Toyota’s Research Institute (TRI) has announced a number of new artificial intelligence and robotics projects, including collaborations with MIT and Stanford University. The Japanese automaker’s research arm also plans to open new offices in Palo Alto, California, and Cambridge, Massachusetts. TRI was revealed this past November to bring fundamental research closer to actual product development.
TRI’s CEO Gill Pratt introduced technical and the first TRI research programs at a press conference during the 2016 Consumer Electronics Show (CES). The new efforts will be guided by a board of global corporate, scientific, and public policy leaders.
The Research Institute is funded by an initial five-year, $1 billion investment to enhance the safety of vehicles. Toyota’s goal is to eventually create a car that is “incapable of causing a crash,” increase access to cars for those who cannot drive (including the handicapped and elderly), help translate outdoor mobility technology into products for indoor mobility, and accelerate scientific discovery by applying A.I. and machine learning techniques.
It all sounds very impressive, but more interesting will be seeing how (and how quickly) these concepts will be incorporated into the mass vehicle market.
“While the most important technology for enhancing human mobility has traditionally been hardware, today software and data are increasingly essential,” said Gill Pratt, Toyota’s executive technical adviser and CEO of TRI.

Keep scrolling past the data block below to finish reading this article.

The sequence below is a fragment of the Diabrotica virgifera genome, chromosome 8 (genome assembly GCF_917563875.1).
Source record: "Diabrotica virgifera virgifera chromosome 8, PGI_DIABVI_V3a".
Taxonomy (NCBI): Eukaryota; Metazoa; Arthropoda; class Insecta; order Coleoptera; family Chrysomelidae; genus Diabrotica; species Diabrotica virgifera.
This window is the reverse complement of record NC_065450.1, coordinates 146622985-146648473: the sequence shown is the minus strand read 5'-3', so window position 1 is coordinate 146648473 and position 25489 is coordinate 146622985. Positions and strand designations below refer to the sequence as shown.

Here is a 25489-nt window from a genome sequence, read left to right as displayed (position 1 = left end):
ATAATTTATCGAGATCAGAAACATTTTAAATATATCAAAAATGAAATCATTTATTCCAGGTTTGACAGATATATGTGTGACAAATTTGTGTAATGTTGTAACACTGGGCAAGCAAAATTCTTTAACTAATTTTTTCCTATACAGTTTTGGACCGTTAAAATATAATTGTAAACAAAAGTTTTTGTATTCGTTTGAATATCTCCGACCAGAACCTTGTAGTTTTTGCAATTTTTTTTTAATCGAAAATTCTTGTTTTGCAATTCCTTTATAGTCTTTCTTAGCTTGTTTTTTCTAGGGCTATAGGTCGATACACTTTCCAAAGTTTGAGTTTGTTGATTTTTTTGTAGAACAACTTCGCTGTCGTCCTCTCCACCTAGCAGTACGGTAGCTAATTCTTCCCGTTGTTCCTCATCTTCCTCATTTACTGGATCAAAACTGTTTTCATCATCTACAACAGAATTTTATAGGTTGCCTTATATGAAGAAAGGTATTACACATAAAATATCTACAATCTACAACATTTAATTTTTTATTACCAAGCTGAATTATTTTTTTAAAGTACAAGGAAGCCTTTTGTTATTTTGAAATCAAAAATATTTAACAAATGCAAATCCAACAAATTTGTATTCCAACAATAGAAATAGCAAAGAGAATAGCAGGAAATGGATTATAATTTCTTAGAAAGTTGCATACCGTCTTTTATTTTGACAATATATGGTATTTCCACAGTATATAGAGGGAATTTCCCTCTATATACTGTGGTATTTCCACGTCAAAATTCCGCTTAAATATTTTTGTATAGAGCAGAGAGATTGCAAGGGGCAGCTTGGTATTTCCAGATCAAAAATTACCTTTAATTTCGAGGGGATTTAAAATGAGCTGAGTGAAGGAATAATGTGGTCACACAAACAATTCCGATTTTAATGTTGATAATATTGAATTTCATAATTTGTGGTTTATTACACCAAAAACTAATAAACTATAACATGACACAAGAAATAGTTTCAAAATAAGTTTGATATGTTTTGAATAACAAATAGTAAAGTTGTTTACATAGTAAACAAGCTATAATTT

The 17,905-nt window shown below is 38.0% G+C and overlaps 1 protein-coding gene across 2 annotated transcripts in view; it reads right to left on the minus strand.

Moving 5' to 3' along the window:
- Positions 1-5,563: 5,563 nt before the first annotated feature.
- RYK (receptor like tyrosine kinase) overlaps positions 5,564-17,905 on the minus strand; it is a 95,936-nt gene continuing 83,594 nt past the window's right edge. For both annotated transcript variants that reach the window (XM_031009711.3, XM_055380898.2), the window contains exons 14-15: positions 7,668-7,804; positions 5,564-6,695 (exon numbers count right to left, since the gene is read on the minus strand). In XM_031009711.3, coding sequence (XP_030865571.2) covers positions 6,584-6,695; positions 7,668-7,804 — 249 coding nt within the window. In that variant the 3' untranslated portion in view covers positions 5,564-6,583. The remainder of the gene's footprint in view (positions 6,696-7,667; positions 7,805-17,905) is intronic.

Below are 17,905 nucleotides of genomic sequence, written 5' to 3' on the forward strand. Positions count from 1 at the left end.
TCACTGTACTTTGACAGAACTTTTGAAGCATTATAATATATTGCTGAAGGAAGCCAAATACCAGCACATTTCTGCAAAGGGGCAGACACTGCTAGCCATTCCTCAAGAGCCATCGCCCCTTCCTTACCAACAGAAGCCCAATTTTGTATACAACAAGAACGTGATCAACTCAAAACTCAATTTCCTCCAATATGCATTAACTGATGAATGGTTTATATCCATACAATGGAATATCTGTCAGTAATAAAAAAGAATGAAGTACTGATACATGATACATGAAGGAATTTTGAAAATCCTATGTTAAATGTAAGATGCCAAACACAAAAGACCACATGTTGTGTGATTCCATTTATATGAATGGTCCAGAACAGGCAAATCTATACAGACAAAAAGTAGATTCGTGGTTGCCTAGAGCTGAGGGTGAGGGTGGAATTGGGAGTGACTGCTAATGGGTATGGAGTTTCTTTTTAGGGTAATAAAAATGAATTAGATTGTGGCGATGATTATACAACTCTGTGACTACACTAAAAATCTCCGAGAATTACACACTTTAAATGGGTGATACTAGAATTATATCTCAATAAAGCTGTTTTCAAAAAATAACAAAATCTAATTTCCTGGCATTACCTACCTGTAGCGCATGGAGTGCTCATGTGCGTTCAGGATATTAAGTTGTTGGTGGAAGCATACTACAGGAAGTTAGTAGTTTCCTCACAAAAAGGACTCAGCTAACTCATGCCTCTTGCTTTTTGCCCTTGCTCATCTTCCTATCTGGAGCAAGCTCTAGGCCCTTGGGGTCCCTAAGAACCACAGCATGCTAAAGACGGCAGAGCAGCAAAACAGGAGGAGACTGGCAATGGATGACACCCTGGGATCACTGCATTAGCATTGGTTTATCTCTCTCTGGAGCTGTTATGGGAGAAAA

“Our leadership team brings decades of experience in pushing the boundaries of human knowledge in computer science and robotics, but we are only getting started. The scale of Toyota’s commitment reflects our belief in the importance of developing safe and reliable automated mobility systems. Simply put, we believe we can significantly improve the quality of life for all people, regardless of age, with mobility products in all aspects of life.”
Two new facilities, one in Palo Alto and the other in Cambridge, officially open in January. The two offices are located within a 10-minute walk to the Stanford and MIT campuses and will further accelerate TRI’s partnership with both universities (Toyota has already committed $50 million to the two universities to fund A.I. and robotics research projects).
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